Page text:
After his rescue, Jos Arias spent three hours at AtlantiCare Regional Medical Center. The doctors examined him head to toe, checked his temperature and blood pressure, and eventually deemed him well enough to return home. The board he’d clung to all those hours had kept his upper body out of the water, helping him to retain heat longer, thereby slowing the effects of hypothermia.

His problem now was that he was shoeless, and his only clothes — underwear really — had been ripped by the EMTs in the ambulance when they tried to check his body for injuries. From the hospital’s special closet of secondhand clothes, a nurse picked out a pair of pants, T-shirt and sneakers. A young woman with the Coast Guard offered him a sweater and blue jacket, then drove him home to Wildwood.

Climbing the rickety staircase on the outside of his second-floor apartment, Arias was hungry and exhausted, his body thoroughly beaten down by the weather, the waves and his desperate struggle to survive. Alone now, the images piled up in his mind — the Lady Mary lurching to port, the helpless look of his friend Frank Reyes, then swimming free of the Lady Mary before she slipped under the waves.

Arias couldn’t eat and he didn’t want to think. He lay down on his bed, just a mattress on the apartment’s small living-room floor, and closed his eyes.




Just before dawn March 24, 2009, on black, moonless seas, the container ship Cap Beatrice was steaming toward the Delaware breakwater where the bay and the ocean meet. Here, deep-draft vessels like the Cap Beatrice pause and take on a river pilot, who then guides the ship up the Delaware into the Port of Philadelphia. Occasionally a ship will wait at the breakwater if a berth in port is not immediately available, but containers, which often carry food and other perishables, normally do not.

From her position 66 miles off the coast at 5 a.m., the approximate time the Lady Mary sank, the Cap Beatrice needed only about three hours to reach the breakwater. It took her 17, according to the records of the area’s river pilots association, as well as the Maritime Exchange for the Delaware River and Bay, which monitors the area’s river and bay traffic.

“Generally, ships wait one or one and a half hours at the breakwater,” said Capt. Dick Buckaloo, acting president of the Pilots Association for the Bay and River Delaware. “For containers, downtime is lost money for them. So it’s odd when a container waits.”

What the Cap Beatrice was doing remains unclear, even to the Coast Guard, which received no signal for six hours from the ship’s Automatic Identification System, a tracking device that records speed, position and direction. Her last transmission was recorded by the Coast Guard at 35 seconds past the hour, 5 a.m. Eastern Standard Time.

Because of the missing AIS data, all the Coast Guard could conclude was that the Cap Beatrice “hung” around for seven or eight hours at the breakwater, said communications officer Timothy Marriott, who testified at the marine investigation into the sinking.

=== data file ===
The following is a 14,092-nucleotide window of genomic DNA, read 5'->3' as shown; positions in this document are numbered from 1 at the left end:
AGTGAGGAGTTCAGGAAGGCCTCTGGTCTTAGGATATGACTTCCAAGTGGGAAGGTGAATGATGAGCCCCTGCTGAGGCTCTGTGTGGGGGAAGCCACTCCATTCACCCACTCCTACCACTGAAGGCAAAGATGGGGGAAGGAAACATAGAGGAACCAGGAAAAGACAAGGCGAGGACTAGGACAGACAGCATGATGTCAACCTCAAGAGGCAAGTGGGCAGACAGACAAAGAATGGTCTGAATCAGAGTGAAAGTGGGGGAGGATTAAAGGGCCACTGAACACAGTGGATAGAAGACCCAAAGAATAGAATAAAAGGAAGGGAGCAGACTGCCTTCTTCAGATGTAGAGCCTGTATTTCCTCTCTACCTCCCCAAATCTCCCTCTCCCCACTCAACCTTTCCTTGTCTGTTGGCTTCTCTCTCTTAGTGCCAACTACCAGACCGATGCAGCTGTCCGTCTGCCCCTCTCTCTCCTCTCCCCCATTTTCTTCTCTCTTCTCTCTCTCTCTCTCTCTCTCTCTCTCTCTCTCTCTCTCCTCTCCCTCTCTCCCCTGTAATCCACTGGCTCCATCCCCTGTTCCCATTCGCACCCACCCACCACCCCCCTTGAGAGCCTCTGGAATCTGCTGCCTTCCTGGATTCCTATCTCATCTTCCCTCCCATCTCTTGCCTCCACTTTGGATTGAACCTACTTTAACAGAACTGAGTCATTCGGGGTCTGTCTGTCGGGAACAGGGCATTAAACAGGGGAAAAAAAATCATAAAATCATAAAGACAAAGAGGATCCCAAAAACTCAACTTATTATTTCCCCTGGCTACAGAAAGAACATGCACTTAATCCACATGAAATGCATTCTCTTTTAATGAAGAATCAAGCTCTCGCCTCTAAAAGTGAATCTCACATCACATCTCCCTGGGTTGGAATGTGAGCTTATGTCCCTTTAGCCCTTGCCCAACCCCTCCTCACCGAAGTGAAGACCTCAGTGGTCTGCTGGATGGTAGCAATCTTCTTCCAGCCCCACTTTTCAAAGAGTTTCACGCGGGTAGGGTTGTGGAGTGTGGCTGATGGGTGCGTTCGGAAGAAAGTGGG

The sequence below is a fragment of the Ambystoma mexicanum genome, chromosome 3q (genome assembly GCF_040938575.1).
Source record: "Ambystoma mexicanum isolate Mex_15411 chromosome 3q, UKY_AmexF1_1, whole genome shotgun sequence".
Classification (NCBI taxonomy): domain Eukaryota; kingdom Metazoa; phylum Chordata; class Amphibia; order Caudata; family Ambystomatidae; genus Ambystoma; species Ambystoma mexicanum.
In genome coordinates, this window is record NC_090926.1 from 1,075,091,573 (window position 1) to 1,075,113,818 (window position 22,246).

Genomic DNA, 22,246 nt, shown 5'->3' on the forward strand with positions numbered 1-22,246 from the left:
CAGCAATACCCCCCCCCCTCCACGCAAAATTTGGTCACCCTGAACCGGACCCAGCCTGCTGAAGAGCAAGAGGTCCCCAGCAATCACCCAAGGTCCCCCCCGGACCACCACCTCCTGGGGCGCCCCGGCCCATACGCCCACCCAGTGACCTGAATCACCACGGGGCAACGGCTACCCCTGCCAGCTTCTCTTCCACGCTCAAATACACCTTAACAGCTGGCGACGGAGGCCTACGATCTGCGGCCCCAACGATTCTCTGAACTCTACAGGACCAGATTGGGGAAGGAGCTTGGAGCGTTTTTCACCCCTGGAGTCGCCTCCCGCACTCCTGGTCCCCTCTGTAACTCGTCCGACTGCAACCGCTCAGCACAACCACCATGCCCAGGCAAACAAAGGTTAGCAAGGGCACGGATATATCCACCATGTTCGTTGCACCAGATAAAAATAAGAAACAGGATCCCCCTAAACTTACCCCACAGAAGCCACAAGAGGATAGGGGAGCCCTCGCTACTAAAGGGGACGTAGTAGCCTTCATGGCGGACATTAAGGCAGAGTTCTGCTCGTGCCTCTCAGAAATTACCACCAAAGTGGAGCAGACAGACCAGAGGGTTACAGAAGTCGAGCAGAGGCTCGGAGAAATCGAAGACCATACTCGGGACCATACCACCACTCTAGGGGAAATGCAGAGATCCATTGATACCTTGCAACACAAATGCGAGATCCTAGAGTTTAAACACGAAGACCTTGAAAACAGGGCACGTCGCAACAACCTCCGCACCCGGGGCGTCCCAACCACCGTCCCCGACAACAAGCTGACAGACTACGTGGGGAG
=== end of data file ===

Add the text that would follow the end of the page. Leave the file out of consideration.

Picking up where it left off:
“That’s unusual,” said Capt. John Hagedorn, who teaches in the marine transportation department at the U.S. Merchant Marine Academy in Kings Point, N.Y. “Either there was some problem on the ship or someone shut it off.”

A river pilot boarded the Cap Beatrice after she reached the mouth of the Delaware at 1:11 a.m. March 25, according to Paul Myhre, the director of operations at the maritime exchange, and steered her the final 86 miles up river to the port. She arrived at the Packer Avenue marine terminal at 7:30 a.m., and longshoremen began to unload the ship at 10 a.m.

Technically, the investigation into the sinking of the Lady Mary was already 24 hours old. According to the Code of Federal Regulations, the Coast Guard’s commandant or one of its district commanders, “upon receipt of information of a marine casualty or accident, will immediately cause such investigation as may be necessary,” including taking possession of all voyage data and navigation records of vessels possibly involved in, or witnesses to, the casualty.

The Cap Beatrice left the Port of Philadelphia at 1:34 a.m. Thursday, March 26, 2009, heading south to Savannah, Ga., then back through the Panama Canal and eventually to Australia.

Although the Cap Beatrice was docked for nearly 18 hours, no one from the Coast Guard contacted her captain, Vasyl Stenderchuk, the shipping agency that leases her, Hamburg Sud, or the German company that owns her, Reederei Thomas Schulte. In particular, no one from the Coast Guard interviewed Capt. Stenderchuk or requested him to save the information on the ship’s black-box voyage-data recorder, even though it could have filled in the missing AIS record.

Not until the Cap Beatrice returned from its trip to Australia did officials from the Coast Guard’s marine investigation interview her captain and crew, and New Jersey State Police divers inspect her bulbous bow. By that time, the Lady Mary had been lying on the bottom of the Atlantic Ocean for two months.

Two days after visiting the Cap Beatrice, the Coast Guard announced it found no evidence of a collision between the Lady Mary and the container ship.


There are no road signs on the high seas, no speed bumps, traffic lights, cameras or cops. Most coastal countries designate traffic lanes in and out of their ports, and some, like the United States, impose speed restrictions on ships transiting parts of the ocean traveled by endangered whales. Otherwise, the biggest ships — or the fastest ones — usually have the right of way.